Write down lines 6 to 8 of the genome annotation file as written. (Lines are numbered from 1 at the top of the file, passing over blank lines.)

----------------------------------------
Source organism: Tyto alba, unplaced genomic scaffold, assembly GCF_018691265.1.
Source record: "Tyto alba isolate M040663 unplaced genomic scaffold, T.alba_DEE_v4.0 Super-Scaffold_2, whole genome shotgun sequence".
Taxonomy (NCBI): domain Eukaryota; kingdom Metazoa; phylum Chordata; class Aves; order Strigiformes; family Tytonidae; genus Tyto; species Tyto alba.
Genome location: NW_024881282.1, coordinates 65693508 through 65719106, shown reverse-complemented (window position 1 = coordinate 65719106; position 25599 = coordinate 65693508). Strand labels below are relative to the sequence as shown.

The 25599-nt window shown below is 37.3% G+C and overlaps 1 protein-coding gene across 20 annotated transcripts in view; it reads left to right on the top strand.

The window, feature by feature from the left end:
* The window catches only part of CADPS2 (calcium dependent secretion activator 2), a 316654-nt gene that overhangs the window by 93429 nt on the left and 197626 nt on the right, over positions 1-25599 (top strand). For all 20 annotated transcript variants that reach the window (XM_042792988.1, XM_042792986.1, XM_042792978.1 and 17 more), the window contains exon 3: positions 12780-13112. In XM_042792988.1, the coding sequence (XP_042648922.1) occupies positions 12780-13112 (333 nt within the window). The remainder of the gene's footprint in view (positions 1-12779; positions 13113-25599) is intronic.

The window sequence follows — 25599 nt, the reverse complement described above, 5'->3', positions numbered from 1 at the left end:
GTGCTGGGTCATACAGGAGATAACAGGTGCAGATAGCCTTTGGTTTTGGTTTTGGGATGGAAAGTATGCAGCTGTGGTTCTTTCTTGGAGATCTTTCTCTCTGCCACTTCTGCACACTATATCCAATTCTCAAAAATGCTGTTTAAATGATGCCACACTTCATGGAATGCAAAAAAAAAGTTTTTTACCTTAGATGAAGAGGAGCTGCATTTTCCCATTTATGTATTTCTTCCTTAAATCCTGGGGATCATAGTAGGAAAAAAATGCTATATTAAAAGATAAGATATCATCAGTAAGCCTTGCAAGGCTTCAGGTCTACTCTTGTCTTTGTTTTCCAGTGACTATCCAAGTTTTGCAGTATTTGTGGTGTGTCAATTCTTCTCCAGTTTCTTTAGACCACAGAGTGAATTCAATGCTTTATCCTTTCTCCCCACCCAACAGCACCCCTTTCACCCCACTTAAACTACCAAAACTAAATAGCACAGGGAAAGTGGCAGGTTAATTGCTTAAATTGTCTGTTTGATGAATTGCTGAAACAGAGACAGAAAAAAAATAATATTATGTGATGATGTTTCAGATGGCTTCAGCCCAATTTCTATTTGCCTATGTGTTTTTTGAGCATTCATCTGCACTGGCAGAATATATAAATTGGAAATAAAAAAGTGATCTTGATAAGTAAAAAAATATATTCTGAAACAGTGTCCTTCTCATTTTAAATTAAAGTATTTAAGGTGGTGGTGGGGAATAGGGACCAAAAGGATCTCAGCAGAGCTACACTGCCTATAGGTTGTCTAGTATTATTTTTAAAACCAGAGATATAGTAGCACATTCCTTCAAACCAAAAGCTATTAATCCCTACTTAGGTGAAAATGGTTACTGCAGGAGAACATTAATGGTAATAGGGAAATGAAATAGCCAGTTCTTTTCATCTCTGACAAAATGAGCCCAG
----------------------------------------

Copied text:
The window, feature by feature from the left end:
* The window catches only part of CADPS2 (calcium dependent secretion activator 2), a 316654-nt gene that overhangs the window by 93429 nt on the left and 197626 nt on the right, over positions 1-25599 (top strand). For all 20 annotated transcript variants that reach the window (XM_042792988.1, XM_042792986.1, XM_042792978.1 and 17 more), the window contains exon 3: positions 12780-13112. In XM_042792988.1, the coding sequence (XP_042648922.1) occupies positions 12780-13112 (333 nt within the window). The remainder of the gene's footprint in view (positions 1-12779; positions 13113-25599) is intronic.

The window sequence follows — 25599 nt, the reverse complement described above, 5'->3', positions numbered from 1 at the left end: